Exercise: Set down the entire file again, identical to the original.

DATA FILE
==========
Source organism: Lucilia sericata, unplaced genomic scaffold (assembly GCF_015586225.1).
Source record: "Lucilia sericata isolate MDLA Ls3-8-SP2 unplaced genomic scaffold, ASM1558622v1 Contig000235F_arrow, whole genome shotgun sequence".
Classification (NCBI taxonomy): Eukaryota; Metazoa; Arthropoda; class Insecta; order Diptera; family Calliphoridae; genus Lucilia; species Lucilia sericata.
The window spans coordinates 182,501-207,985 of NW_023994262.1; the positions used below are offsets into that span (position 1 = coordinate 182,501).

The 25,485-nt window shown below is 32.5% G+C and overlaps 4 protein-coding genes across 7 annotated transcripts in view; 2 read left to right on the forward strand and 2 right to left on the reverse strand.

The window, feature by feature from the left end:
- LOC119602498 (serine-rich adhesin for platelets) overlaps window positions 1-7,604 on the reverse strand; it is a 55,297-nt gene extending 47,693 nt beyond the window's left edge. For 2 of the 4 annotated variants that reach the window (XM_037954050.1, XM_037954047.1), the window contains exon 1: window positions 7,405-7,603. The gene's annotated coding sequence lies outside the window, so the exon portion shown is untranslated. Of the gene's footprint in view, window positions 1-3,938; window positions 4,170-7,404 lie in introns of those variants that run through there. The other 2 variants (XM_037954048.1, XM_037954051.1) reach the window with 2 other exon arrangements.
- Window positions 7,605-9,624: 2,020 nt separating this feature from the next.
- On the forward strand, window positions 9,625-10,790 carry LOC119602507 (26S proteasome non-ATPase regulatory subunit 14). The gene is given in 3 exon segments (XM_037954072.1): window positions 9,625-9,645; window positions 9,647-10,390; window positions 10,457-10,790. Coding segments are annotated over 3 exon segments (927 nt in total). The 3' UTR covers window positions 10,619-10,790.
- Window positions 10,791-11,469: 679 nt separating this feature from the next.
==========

Source organism: Lucilia sericata, unplaced genomic scaffold (assembly GCF_015586225.1).
Source record: "Lucilia sericata isolate MDLA Ls3-8-SP2 unplaced genomic scaffold, ASM1558622v1 Contig000235F_arrow, whole genome shotgun sequence".
Classification (NCBI taxonomy): Eukaryota; Metazoa; Arthropoda; class Insecta; order Diptera; family Calliphoridae; genus Lucilia; species Lucilia sericata.
The window spans coordinates 182,501-207,985 of NW_023994262.1; the positions used below are offsets into that span (position 1 = coordinate 182,501).

The 25,485-nt window shown below is 32.5% G+C and overlaps 4 protein-coding genes across 7 annotated transcripts in view; 2 read left to right on the forward strand and 2 right to left on the reverse strand.

The window, feature by feature from the left end:
- LOC119602498 (serine-rich adhesin for platelets) overlaps window positions 1-7,604 on the reverse strand; it is a 55,297-nt gene extending 47,693 nt beyond the window's left edge. For 2 of the 4 annotated variants that reach the window (XM_037954050.1, XM_037954047.1), the window contains exon 1: window positions 7,405-7,603. The gene's annotated coding sequence lies outside the window, so the exon portion shown is untranslated. Of the gene's footprint in view, window positions 1-3,938; window positions 4,170-7,404 lie in introns of those variants that run through there. The other 2 variants (XM_037954048.1, XM_037954051.1) reach the window with 2 other exon arrangements.
- Window positions 7,605-9,624: 2,020 nt separating this feature from the next.
- On the forward strand, window positions 9,625-10,790 carry LOC119602507 (26S proteasome non-ATPase regulatory subunit 14). The gene is given in 3 exon segments (XM_037954072.1): window positions 9,625-9,645; window positions 9,647-10,390; window positions 10,457-10,790. Coding segments are annotated over 3 exon segments (927 nt in total). The 3' UTR covers window positions 10,619-10,790.
- Window positions 10,791-11,469: 679 nt separating this feature from the next.